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Article in Japanese | WPRIM | ID: wpr-924528


We describe the case of a 1-year and 7-month-old girl who was born at 36 weeks and 6 days of pregnancy weighing 1,351 g. In addition to the diagnosis of Cornelia de Lange syndrome and Tetralogy of Fallot, we confirmed shunt blood flow from the lesser curvature of the aortic arch to the main pulmonary artery. Thus, we additionally diagnosed ectopic patent ductus arteriosus (PDA). Ultrasonography showed interruption and retrograde flow of the diastolic blood flow in the anterior cerebral artery. Therefore, we made a diagnosis of blood stealing due to an ectopic PDA, and we performed surgical intervention via a median sternotomy at 25 days. When we ligated the shunt blood vessel, the percutaneous oxygen saturation decreased from the high 90% range to the low 70% range, thus we temporarily released the ligation. We narrowed the ectopic PDA so that the percutaneous oxygen saturation could be maintained the high 80% range. Postoperative ultrasonography showed improvement of the pressure waveform in the anterior cerebral artery. After discharge, oxygen demand increased gradually with weight gain, and we performed intracardiac repair using a monocusp valve patch at 1 year and 7 months. We report a rare case of Cornelia de Lange syndrome wherein we achieved intracardiac repair of Tetralogy of Fallot after ectopic PDA banding in the neonatal period.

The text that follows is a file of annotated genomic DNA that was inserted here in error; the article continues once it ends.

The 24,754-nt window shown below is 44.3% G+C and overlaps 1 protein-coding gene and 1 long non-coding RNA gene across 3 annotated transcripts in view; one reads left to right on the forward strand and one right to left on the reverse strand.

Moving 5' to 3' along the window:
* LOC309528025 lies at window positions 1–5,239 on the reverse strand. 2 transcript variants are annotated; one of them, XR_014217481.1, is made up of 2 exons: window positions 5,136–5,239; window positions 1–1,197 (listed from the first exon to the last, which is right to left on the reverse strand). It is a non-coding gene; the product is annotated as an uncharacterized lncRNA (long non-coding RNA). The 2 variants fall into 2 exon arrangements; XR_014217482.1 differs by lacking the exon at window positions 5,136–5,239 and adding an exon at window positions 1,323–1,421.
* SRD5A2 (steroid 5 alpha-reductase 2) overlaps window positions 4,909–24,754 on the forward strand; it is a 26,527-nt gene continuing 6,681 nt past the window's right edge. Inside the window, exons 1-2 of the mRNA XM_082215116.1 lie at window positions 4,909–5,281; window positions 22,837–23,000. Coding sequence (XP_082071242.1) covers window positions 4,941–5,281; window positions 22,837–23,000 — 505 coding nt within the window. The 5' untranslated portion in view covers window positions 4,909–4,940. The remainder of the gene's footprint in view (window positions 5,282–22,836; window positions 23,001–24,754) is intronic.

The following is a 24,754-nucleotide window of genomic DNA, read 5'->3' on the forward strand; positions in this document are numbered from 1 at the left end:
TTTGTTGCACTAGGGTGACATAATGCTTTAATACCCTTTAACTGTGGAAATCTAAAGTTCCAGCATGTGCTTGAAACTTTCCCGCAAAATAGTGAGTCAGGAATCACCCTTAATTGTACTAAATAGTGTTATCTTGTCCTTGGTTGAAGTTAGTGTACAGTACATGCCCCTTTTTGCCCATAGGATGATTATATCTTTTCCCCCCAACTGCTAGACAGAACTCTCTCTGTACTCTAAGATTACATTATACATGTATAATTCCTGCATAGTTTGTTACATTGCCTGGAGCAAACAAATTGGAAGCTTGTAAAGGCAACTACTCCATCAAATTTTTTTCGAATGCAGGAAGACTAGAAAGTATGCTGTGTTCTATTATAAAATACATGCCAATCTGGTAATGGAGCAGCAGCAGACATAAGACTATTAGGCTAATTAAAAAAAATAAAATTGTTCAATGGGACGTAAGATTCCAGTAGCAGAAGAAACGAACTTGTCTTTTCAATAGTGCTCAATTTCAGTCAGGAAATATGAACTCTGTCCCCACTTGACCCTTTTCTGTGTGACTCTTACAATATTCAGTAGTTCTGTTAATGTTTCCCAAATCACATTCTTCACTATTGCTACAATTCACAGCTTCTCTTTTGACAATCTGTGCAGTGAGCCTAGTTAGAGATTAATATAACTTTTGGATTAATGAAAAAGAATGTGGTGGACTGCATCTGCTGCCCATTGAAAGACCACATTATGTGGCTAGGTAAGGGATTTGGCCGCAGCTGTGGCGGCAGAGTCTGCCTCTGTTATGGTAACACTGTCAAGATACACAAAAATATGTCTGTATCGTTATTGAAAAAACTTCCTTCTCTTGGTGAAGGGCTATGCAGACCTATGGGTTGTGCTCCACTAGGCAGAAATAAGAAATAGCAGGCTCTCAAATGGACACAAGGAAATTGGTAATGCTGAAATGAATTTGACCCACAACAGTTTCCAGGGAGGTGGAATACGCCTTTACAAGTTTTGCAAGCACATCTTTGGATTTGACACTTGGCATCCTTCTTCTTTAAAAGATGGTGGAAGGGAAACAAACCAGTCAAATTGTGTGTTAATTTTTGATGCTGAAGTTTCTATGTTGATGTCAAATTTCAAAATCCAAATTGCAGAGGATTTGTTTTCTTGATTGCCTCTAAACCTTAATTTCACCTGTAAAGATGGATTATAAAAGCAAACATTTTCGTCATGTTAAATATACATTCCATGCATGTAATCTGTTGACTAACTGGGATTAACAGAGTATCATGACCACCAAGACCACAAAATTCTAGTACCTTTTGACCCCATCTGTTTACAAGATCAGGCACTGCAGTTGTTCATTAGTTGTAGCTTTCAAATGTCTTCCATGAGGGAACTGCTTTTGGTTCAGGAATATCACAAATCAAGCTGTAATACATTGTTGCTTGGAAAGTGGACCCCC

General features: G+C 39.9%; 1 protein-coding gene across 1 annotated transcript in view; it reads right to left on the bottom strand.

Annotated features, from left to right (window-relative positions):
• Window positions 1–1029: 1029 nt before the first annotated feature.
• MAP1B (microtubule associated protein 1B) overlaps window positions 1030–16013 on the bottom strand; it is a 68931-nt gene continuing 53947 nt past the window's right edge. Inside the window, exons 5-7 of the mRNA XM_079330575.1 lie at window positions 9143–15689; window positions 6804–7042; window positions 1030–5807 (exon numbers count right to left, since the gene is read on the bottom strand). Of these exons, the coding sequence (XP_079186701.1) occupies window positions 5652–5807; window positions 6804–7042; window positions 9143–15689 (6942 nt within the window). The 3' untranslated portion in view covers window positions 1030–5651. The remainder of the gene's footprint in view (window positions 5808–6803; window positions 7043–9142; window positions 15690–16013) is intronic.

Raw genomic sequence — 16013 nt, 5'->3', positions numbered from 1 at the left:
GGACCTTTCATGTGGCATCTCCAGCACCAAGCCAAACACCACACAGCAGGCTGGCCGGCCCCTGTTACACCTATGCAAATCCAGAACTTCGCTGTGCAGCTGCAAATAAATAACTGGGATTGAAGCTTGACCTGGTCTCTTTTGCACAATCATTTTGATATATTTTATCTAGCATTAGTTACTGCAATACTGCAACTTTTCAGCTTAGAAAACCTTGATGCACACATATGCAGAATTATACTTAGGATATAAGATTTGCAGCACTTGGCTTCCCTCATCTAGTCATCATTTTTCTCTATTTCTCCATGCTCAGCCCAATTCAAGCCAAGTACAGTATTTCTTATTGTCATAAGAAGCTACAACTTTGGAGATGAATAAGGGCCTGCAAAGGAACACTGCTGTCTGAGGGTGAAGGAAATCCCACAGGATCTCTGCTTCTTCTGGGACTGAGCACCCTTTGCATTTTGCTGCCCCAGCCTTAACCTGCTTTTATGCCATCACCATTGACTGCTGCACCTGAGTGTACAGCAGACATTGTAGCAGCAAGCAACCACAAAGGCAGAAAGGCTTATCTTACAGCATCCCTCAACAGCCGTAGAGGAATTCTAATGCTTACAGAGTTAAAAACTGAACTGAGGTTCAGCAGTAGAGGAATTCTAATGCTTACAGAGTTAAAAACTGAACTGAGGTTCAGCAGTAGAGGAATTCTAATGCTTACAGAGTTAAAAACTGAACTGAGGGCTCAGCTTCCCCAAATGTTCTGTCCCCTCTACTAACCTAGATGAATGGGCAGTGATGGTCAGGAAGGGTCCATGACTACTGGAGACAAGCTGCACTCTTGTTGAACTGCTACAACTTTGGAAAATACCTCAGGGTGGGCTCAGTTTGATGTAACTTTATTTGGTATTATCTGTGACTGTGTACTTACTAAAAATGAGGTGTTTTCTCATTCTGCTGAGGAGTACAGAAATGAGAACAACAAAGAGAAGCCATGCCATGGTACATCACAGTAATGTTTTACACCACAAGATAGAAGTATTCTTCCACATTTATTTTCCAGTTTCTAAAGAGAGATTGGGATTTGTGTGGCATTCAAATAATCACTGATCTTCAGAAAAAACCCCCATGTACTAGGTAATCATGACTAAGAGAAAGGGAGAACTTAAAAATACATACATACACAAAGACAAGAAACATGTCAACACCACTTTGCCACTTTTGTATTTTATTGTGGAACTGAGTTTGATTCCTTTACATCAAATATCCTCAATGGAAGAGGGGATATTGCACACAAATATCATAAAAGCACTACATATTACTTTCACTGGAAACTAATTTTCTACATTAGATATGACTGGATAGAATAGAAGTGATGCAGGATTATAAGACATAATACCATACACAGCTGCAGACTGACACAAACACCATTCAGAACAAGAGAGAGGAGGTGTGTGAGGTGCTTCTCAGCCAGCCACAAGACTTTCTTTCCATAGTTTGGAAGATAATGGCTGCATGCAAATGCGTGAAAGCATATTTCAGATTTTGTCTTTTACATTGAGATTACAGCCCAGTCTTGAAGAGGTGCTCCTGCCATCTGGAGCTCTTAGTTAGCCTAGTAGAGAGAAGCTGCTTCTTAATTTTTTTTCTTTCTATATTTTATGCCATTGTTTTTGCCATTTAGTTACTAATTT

Article in Japanese | WPRIM | ID: wpr-376116


The patient was a 74-year-old man who was brought to the emergency room with severe chest pain and shock. Transthoracic echocardiography showed moderate pericardial effusion, and contrast-enhanced computed tomography (CT) showed a dilated ascending aorta with hematoma. However, no evidence of an intimal flap in the aorta was found. Bloody pericardial effusion was suggested by the CT attenuation value ; therefore, type A aortic dissection was highly suspected. At surgery, an extramural hematoma was observed on the ascending aorta. An 8-mm dehiscence that had penetrated the adventitia was identified just above the commissure between the right and left coronary cusps of the aortic valve, without dissection in the ascending aorta, and thus spontaneous aortic root rupture was diagnosed. The dehiscence was closed directly with a mattress suture from outside of the sinus, and the dilated ascending aorta was replaced. The patient's postoperative course was unremarkable, and he was discharged 14 days after surgery.